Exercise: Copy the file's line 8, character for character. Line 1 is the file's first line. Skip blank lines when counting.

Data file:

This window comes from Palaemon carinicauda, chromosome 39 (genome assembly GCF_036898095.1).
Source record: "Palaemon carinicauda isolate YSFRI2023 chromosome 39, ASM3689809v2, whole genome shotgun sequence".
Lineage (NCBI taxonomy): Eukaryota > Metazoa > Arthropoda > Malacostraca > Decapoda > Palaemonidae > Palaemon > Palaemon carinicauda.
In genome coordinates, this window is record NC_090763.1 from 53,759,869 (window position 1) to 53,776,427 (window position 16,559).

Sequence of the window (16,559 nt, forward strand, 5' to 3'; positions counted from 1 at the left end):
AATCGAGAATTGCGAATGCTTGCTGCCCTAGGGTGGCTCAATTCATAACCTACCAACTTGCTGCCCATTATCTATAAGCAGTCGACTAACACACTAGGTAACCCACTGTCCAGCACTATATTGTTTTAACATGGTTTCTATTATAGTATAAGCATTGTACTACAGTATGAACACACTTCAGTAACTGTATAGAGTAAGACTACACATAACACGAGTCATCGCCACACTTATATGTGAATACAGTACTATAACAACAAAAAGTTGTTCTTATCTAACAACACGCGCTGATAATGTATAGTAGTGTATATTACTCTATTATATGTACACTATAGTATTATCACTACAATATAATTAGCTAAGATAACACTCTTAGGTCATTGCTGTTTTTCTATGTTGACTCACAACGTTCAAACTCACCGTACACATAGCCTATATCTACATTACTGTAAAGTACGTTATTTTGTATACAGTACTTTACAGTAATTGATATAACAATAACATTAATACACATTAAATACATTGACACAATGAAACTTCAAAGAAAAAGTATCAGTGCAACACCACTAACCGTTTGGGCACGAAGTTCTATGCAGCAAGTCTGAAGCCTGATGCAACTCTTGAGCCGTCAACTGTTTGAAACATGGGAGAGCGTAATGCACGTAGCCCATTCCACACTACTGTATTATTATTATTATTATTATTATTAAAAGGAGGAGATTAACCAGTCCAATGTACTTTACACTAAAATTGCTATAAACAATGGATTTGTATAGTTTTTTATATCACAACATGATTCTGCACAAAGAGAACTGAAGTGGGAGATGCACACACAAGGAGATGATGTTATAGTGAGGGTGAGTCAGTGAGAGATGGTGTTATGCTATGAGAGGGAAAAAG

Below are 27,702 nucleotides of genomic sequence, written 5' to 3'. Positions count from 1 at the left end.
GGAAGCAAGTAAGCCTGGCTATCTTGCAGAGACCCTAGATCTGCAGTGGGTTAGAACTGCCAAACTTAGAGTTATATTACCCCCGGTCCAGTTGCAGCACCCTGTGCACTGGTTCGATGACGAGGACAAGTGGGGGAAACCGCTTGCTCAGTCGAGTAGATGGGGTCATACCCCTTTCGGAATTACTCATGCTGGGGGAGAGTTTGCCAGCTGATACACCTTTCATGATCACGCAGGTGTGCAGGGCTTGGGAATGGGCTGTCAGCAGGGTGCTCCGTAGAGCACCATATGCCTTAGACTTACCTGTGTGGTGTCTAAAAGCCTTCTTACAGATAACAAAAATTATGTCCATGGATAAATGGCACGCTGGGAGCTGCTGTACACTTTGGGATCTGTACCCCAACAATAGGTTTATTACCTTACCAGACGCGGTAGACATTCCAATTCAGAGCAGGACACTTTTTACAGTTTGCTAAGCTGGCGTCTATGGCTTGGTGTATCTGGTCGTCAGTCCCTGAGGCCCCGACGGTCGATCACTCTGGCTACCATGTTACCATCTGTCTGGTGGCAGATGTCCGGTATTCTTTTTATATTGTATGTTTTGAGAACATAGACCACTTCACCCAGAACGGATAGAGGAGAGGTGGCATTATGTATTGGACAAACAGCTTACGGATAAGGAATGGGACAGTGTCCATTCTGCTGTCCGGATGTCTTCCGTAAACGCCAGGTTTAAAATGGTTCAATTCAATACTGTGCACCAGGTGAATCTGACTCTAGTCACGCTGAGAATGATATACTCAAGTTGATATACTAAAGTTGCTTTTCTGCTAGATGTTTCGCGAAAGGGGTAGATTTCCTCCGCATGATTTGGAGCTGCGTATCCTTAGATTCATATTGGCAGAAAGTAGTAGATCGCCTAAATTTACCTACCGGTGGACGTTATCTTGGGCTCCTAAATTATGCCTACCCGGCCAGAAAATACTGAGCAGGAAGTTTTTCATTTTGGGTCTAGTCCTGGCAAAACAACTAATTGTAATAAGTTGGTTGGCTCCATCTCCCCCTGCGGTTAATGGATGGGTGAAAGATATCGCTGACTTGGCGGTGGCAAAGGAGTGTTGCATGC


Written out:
GGAAGCAAGTAAGCCTGGCTATCTTGCAGAGACCCTAGATCTGCAGTGGGTTAGAACTGCCAAACTTAGAGTTATATTACCCCCGGTCCAGTTGCAGCACCCTGTGCACTGGTTCGATGACGAGGACAAGTGGGGGAAACCGCTTGCTCAGTCGAGTAGATGGGGTCATACCCCTTTCGGAATTACTCATGCTGGGGGAGAGTTTGCCAGCTGATACACCTTTCATGATCACGCAGGTGTGCAGGGCTTGGGAATGGGCTGTCAGCAGGGTGCTCCGTAGAGCACCATATGCCTTAGACTTACCTGTGTGGTGTCTAAAAGCCTTCTTACAGATAACAAAAATTATGTCCATGGATAAATGGCACGCTGGGAGCTGCTGTACACTTTGGGATCTGTACCCCAACAATAGGTTTATTACCTTACCAGACGCGGTAGACATTCCAATTCAGAGCAGGACACTTTTTACAGTTTGCTAAGCTGGCGTCTATGGCTTGGTGTATCTGGTCGTCAGTCCCTGAGGCCCCGACGGTCGATCACTCTGGCTACCATGTTACCATCTGTCTGGTGGCAGATGTCCGGTATTCTTTTTATATTGTATGTTTTGAGAACATAGACCACTTCACCCAGAACGGATAGAGGAGAGGTGGCATTATGTATTGGACAAACAGCTTACGGATAAGGAATGGGACAGTGTCCATTCTGCTGTCCGGATGTCTTCCGTAAACGCCAGGTTTAAAATGGTTCAATTCAATACTGTGCACCAGGTGAATCTGACTCTAGTCACGCTGAGAATGATATACTCAAGTTGATATACTAAAGTTGCTTTTCTGCTAGATGTTTCGCGAAAGGGGTAGATTTCCTCCGCATGATTTGGAGCTGCGTATCCTTAGATTCATATTGGCAGAAAGTAGTAGATCGCCTAAATTTACCTACCGGTGGACGTTATCTTGGGCTCCTAAATTATGCCTACCCGGCCAGAAAATACTGAGCAGGAAGTTTTTCATTTTGGGTCTAGTCCTGGCAAAACAACTAATTGTAATAAGTTGGTTGGCTCCATCTCCCCCTGCGGTTAATGGATGGGTGAAAGATATCGCTGACTTGGCGGTGGCAAAGGAGTGTTGCATGC